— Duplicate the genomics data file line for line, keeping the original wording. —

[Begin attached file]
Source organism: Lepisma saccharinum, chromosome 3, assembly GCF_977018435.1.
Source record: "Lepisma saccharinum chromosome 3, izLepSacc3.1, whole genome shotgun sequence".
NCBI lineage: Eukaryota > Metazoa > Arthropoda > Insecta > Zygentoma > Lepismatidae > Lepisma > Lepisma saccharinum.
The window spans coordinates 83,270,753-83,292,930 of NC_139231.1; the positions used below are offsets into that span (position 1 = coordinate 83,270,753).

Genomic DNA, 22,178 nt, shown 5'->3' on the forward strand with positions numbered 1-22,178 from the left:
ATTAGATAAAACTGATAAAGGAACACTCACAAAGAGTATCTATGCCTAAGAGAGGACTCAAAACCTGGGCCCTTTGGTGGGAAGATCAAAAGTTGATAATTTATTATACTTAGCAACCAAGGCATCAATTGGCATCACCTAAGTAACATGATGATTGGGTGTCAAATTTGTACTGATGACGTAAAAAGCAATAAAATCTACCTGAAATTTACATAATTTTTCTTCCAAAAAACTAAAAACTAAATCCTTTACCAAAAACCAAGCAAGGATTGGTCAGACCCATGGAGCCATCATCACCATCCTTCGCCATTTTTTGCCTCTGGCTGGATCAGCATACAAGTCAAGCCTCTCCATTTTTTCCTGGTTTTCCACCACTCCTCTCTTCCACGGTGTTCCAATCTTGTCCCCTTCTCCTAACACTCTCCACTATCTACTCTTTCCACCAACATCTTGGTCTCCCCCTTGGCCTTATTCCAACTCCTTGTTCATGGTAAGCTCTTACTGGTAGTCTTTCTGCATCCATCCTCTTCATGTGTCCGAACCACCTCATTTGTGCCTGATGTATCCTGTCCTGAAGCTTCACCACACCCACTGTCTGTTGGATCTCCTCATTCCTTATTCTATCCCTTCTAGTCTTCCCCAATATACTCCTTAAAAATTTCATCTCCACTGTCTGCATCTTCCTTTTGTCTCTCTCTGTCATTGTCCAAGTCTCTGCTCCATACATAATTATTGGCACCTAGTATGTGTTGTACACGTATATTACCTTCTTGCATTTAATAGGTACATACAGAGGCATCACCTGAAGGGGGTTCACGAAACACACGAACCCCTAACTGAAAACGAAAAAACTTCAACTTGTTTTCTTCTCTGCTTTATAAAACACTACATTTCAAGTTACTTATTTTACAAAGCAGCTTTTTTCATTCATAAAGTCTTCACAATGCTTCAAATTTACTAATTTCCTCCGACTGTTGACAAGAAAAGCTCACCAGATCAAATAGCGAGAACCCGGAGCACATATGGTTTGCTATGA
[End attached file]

Source organism: Lepisma saccharinum, chromosome 3, assembly GCF_977018435.1.
Source record: "Lepisma saccharinum chromosome 3, izLepSacc3.1, whole genome shotgun sequence".
NCBI lineage: Eukaryota > Metazoa > Arthropoda > Insecta > Zygentoma > Lepismatidae > Lepisma > Lepisma saccharinum.
The window spans coordinates 83,270,753-83,292,930 of NC_139231.1; the positions used below are offsets into that span (position 1 = coordinate 83,270,753).

Genomic DNA, 22,178 nt, shown 5'->3' on the forward strand with positions numbered 1-22,178 from the left:
ATTAGATAAAACTGATAAAGGAACACTCACAAAGAGTATCTATGCCTAAGAGAGGACTCAAAACCTGGGCCCTTTGGTGGGAAGATCAAAAGTTGATAATTTATTATACTTAGCAACCAAGGCATCAATTGGCATCACCTAAGTAACATGATGATTGGGTGTCAAATTTGTACTGATGACGTAAAAAGCAATAAAATCTACCTGAAATTTACATAATTTTTCTTCCAAAAAACTAAAAACTAAATCCTTTACCAAAAACCAAGCAAGGATTGGTCAGACCCATGGAGCCATCATCACCATCCTTCGCCATTTTTTGCCTCTGGCTGGATCAGCATACAAGTCAAGCCTCTCCATTTTTTCCTGGTTTTCCACCACTCCTCTCTTCCACGGTGTTCCAATCTTGTCCCCTTCTCCTAACACTCTCCACTATCTACTCTTTCCACCAACATCTTGGTCTCCCCCTTGGCCTTATTCCAACTCCTTGTTCATGGTAAGCTCTTACTGGTAGTCTTTCTGCATCCATCCTCTTCATGTGTCCGAACCACCTCATTTGTGCCTGATGTATCCTGTCCTGAAGCTTCACCACACCCACTGTCTGTTGGATCTCCTCATTCCTTATTCTATCCCTTCTAGTCTTCCCCAATATACTCCTTAAAAATTTCATCTCCACTGTCTGCATCTTCCTTTTGTCTCTCTCTGTCATTGTCCAAGTCTCTGCTCCATACATAATTATTGGCACCTAGTATGTGTTGTACACGTATATTACCTTCTTGCATTTAATAGGTACATACAGAGGCATCACCTGAAGGGGGTTCACGAAACACACGAACCCCTAACTGAAAACGAAAAAACTTCAACTTGTTTTCTTCTCTGCTTTATAAAACACTACATTTCAAGTTACTTATTTTACAAAGCAGCTTTTTTCATTCATAAAGTCTTCACAATGCTTCAAATTTACTAATTTCCTCCGACTGTTGACAAGAAAAGCTCACCAGATCAAATAGCGAGAACCCGGAGCACATATGGTTTGCTATGA